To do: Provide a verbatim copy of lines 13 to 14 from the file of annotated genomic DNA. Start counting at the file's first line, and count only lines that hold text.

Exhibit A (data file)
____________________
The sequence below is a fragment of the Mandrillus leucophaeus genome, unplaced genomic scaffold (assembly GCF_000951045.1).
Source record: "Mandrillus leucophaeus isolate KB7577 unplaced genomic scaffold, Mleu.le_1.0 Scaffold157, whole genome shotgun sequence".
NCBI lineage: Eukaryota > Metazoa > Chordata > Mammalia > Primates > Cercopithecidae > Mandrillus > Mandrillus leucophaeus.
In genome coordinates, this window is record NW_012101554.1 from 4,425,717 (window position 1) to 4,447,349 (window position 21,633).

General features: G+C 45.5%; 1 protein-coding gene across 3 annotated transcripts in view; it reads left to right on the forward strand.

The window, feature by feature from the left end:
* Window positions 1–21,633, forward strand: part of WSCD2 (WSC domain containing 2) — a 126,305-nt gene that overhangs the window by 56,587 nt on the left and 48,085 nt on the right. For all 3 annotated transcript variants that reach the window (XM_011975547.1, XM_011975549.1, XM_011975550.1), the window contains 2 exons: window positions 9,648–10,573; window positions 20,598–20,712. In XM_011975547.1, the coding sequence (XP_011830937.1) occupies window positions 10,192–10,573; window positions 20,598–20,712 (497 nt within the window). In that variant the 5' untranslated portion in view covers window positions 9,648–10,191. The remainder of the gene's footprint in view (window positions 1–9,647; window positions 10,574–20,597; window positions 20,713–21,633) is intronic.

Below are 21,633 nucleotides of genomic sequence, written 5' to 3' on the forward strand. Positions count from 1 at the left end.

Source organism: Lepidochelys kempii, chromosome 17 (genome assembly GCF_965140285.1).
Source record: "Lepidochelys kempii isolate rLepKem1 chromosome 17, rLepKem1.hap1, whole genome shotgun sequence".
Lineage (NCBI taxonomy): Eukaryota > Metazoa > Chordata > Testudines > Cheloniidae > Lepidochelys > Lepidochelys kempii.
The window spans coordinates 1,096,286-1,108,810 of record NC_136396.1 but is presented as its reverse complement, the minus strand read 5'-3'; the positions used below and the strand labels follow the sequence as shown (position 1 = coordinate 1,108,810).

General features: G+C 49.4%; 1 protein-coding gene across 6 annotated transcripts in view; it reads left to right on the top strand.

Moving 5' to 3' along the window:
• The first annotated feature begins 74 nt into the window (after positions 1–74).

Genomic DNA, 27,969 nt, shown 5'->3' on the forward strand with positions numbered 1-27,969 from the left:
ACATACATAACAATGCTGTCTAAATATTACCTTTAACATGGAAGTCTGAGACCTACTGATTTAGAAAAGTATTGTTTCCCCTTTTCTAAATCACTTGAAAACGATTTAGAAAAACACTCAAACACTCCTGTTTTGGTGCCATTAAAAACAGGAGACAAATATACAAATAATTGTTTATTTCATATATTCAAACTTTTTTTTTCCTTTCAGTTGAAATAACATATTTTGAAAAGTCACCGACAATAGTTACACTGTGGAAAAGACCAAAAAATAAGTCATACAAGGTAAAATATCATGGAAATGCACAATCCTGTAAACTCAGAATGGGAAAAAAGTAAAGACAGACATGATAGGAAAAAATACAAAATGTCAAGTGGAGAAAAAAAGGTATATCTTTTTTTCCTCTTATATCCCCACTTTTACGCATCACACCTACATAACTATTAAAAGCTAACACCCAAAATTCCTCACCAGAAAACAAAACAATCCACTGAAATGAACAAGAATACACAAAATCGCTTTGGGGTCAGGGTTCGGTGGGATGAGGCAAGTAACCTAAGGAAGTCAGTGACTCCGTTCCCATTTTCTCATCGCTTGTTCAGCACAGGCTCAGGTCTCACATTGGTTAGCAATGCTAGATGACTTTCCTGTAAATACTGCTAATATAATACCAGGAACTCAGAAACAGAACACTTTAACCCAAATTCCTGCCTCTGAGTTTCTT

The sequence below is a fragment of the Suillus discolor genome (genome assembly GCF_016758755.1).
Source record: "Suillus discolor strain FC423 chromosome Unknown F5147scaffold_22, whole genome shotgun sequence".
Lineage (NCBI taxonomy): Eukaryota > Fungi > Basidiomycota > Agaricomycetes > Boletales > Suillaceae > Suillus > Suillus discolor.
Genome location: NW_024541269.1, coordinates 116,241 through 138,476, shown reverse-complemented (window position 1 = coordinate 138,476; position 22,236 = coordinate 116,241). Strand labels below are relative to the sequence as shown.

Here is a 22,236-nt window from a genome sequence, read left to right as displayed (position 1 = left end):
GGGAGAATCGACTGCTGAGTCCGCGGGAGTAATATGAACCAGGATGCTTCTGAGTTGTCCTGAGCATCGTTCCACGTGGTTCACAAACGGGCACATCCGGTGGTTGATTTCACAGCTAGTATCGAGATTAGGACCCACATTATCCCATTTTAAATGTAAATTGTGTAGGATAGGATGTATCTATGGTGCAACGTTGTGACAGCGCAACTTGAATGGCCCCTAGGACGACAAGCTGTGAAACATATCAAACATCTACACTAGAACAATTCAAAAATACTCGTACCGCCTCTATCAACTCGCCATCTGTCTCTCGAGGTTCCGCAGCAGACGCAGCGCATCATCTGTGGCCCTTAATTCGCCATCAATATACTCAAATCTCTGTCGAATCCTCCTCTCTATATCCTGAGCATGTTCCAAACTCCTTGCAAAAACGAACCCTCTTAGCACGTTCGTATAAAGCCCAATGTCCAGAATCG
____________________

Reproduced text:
General features: G+C 49.4%; 1 protein-coding gene across 6 annotated transcripts in view; it reads left to right on the top strand.

Moving 5' to 3' along the window: